• Action 9: Students feel taken by debt relief companies


    ORLANDO, Fla. - A Deltona woman says she was burned for a thousand dollars by a company that promised to consolidate her student loans and save her money every month.

    Action 9's Todd Ulrich found it's one of many debt relief companies that take students’ cash then deliver worthless services.

    A mailer offered a way out for Sandra Lehan to control her student loan debt. 

    The Student Loan Consolidation Reduction Plan could lower her loan balance by $22,000 and cut monthly payments on loans she took out for her nursing degree.

    Lehan called the company asking if the offer was real.

    “It was a definite yes and he was glad I called,” Lehan said.

    First she had to pay a $1,000 fee to modify her loan. Then she kept waiting, but her monthly payment and loan balance never changed.

    When Lehan called to complain, the company said her new lender was Navient. It's the provider she already had, so her loan terms remained the same.

    “Did they do anything for you?” Ulrich asked.

    “They only took a thousand dollars from me that's all they did,” Lehan said.

    The company's actual name is Document Preparation Services and it's located in California.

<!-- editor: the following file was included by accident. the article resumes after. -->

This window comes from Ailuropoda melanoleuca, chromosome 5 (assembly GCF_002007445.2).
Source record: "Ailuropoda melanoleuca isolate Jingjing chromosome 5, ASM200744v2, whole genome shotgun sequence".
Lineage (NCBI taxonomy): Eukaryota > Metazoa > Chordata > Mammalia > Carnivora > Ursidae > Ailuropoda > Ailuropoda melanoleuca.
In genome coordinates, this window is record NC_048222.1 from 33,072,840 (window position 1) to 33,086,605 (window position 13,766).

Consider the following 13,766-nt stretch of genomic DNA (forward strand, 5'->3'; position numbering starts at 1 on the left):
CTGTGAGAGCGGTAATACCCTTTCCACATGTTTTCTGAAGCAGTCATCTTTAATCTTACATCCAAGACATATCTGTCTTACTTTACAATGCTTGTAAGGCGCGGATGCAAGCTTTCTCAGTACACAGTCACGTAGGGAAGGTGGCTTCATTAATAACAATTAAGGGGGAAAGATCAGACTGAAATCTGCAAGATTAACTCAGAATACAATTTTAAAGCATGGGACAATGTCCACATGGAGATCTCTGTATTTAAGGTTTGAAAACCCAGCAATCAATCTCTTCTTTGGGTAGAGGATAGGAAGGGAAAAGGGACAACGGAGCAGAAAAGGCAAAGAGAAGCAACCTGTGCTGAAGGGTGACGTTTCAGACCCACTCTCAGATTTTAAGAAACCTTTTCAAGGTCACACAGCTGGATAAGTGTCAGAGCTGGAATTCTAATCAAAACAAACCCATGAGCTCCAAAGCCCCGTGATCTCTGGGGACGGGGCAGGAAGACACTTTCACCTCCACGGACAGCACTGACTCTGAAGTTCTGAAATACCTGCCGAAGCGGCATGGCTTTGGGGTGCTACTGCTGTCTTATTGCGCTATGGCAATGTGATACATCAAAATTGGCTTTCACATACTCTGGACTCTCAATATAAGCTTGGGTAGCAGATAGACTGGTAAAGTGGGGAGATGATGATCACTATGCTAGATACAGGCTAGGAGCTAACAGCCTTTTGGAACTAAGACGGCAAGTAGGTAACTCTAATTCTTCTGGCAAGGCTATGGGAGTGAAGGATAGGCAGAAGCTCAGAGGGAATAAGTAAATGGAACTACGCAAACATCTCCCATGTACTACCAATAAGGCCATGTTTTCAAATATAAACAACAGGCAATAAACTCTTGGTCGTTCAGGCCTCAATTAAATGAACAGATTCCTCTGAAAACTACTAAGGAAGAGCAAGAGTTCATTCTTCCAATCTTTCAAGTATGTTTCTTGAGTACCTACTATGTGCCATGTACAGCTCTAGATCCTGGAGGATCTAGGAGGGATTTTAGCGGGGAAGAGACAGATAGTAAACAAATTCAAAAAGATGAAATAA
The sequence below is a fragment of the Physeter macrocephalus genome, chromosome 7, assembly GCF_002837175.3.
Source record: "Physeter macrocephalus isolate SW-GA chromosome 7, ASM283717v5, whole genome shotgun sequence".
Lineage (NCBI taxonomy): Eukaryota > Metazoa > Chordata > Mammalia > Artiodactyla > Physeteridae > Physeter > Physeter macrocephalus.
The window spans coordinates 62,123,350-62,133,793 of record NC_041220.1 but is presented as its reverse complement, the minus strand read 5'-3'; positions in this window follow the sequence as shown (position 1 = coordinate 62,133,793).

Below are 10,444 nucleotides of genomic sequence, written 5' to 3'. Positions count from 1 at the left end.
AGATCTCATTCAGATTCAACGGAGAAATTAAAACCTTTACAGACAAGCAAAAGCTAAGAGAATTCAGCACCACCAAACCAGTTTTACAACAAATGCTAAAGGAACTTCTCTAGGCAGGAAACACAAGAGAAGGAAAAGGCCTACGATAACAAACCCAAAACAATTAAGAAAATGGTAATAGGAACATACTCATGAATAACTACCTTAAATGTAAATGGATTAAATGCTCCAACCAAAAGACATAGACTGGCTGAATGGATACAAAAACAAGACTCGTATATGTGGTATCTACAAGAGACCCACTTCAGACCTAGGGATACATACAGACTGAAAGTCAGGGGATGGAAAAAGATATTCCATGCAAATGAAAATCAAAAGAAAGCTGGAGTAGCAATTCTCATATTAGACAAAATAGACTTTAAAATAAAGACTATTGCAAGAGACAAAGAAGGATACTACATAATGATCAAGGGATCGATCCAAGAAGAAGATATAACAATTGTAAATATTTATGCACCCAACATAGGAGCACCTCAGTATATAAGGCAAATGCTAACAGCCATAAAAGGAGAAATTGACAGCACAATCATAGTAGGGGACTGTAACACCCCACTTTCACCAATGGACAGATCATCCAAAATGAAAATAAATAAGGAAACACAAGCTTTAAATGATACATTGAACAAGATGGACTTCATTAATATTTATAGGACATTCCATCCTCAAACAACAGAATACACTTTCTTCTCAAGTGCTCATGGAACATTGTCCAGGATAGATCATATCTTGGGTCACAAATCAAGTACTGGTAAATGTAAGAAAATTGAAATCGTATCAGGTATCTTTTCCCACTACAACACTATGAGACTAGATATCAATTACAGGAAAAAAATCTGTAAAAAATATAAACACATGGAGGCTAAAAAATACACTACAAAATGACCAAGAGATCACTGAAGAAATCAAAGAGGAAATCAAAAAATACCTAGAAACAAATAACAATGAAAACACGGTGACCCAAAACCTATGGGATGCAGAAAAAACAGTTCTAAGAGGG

It's rated F at the Better Business Bureau and there are other consumers claiming they paid for services that were never delivered.

    Presis Yu is from the National Consumer Law Center. 

    The center's new research found most school loan offers are misrepresentations and regulators attempts to shut them down keep failing.

    “There are so many companies and they're small, so it's like playing whack a mole. You shut one down, and five more spring up,” Yu said.

    Numbers to the company Lehan dealt with continually ring busy and its website disappeared.

    “I said you didn't do anything for me,” said Lehan.

    Consumer experts recommend avoiding school loan offers with advance fees.

    Stay away from companies offering to eliminate all your debt or any that charge to consolidate federal loans because students can do that on their own for free.

    Check out studentloans.gov before you pay for any debt relief services.

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